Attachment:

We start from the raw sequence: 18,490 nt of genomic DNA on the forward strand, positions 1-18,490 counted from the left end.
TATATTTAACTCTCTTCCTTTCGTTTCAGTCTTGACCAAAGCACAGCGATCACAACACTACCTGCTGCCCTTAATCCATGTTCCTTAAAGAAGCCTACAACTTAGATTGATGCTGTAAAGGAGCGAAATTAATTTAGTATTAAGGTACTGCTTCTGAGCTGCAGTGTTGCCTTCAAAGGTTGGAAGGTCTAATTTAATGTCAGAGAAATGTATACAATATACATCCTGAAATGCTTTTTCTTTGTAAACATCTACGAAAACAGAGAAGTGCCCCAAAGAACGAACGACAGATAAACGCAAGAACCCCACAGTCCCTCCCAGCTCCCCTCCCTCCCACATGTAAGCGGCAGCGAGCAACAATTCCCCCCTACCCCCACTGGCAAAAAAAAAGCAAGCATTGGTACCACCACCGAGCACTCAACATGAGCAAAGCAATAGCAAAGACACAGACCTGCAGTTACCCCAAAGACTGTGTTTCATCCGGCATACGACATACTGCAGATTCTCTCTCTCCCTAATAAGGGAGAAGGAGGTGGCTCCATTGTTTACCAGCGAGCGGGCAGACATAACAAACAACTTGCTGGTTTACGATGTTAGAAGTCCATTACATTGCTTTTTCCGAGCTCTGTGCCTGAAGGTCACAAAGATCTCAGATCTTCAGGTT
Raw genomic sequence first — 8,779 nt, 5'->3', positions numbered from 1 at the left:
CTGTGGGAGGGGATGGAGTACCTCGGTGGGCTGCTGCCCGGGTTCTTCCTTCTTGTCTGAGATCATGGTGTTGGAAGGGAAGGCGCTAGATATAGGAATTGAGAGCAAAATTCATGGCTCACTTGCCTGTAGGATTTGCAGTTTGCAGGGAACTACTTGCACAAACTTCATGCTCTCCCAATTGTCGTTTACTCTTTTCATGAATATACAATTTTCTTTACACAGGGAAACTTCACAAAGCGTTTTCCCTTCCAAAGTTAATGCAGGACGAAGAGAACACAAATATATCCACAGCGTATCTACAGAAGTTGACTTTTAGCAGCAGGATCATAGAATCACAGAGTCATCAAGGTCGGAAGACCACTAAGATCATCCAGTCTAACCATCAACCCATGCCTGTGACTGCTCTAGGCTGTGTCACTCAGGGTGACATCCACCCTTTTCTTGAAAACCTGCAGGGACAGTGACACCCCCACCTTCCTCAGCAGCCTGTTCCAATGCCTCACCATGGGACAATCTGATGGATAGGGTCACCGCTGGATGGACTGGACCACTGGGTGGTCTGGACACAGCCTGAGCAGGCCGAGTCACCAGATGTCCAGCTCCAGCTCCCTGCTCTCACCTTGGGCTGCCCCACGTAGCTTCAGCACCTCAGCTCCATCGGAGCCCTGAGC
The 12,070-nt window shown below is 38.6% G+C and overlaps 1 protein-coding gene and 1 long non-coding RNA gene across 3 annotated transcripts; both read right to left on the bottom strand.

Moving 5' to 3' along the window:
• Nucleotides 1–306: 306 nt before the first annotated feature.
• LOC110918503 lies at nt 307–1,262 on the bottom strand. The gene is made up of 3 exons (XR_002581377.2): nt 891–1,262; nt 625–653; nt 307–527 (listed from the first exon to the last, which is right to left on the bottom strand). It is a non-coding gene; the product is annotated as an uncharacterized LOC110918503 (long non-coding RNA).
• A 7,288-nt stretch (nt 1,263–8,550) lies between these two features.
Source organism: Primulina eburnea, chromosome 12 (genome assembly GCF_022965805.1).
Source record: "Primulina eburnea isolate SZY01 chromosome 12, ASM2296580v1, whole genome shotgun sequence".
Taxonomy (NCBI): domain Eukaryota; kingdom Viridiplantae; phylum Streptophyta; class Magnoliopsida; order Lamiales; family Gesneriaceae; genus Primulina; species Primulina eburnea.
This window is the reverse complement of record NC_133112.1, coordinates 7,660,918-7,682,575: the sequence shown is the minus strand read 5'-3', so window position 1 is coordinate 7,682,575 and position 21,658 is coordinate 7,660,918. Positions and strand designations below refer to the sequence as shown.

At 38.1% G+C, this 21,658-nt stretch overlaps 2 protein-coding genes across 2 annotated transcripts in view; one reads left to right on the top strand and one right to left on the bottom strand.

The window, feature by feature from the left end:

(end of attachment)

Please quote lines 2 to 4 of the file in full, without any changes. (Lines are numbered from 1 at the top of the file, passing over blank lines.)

TATATTTAACTCTCTTCCTTTCGTTTCAGTCTTGACCAAAGCACAGCGATCACAACACTACCTGCTGCCCTTAATCCATGTTCCTTAAAGAAGCCTACAACTTAGATTGATGCTGTAAAGGAGCGAAATTAATTTAGTATTAAGGTACTGCTTCTGAGCTGCAGTGTTGCCTTCAAAGGTTGGAAGGTCTAATTTAATGTCAGAGAAATGTATACAATATACATCCTGAAATGCTTTTTCTTTGTAAACATCTACGAAAACAGAGAAGTGCCCCAAAGAACGAACGACAGATAAACGCAAGAACCCCACAGTCCCTCCCAGCTCCCCTCCCTCCCACATGTAAGCGGCAGCGAGCAACAATTCCCCCCTACCCCCACTGGCAAAAAAAAAGCAAGCATTGGTACCACCACCGAGCACTCAACATGAGCAAAGCAATAGCAAAGACACAGACCTGCAGTTACCCCAAAGACTGTGTTTCATCCGGCATACGACATACTGCAGATTCTCTCTCTCCCTAATAAGGGAGAAGGAGGTGGCTCCATTGTTTACCAGCGAGCGGGCAGACATAACAAACAACTTGCTGGTTTACGATGTTAGAAGTCCATTACATTGCTTTTTCCGAGCTCTGTGCCTGAAGGTCACAAAGATCTCAGATCTTCAGGTT
Raw genomic sequence first — 8,779 nt, 5'->3', positions numbered from 1 at the left:
CTGTGGGAGGGGATGGAGTACCTCGGTGGGCTGCTGCCCGGGTTCTTCCTTCTTGTCTGAGATCATGGTGTTGGAAGGGAAGGCGCTAGATATAGGAATTGAGAGCAAAATTCATGGCTCACTTGCCTGTAGGATTTGCAGTTTGCAGGGAACTACTTGCACAAACTTCATGCTCTCCCAATTGTCGTTTACTCTTTTCATGAATATACAATTTTCTTTACACAGGGAAACTTCACAAAGCGTTTTCCCTTCCAAAGTTAATGCAGGACGAAGAGAACACAAATATATCCACAGCGTATCTACAGAAGTTGACTTTTAGCAGCAGGATCATAGAATCACAGAGTCATCAAGGTCGGAAGACCACTAAGATCATCCAGTCTAACCATCAACCCATGCCTGTGACTGCTCTAGGCTGTGTCACTCAGGGTGACATCCACCCTTTTCTTGAAAACCTGCAGGGACAGTGACACCCCCACCTTCCTCAGCAGCCTGTTCCAATGCCTCACCATGGGACAATCTGATGGATAGGGTCACCGCTGGATGGACTGGACCACTGGGTGGTCTGGACACAGCCTGAGCAGGCCGAGTCACCAGATGTCCAGCTCCAGCTCCCTGCTCTCACCTTGGGCTGCCCCACGTAGCTTCAGCACCTCAGCTCCATCGGAGCCCTGAGC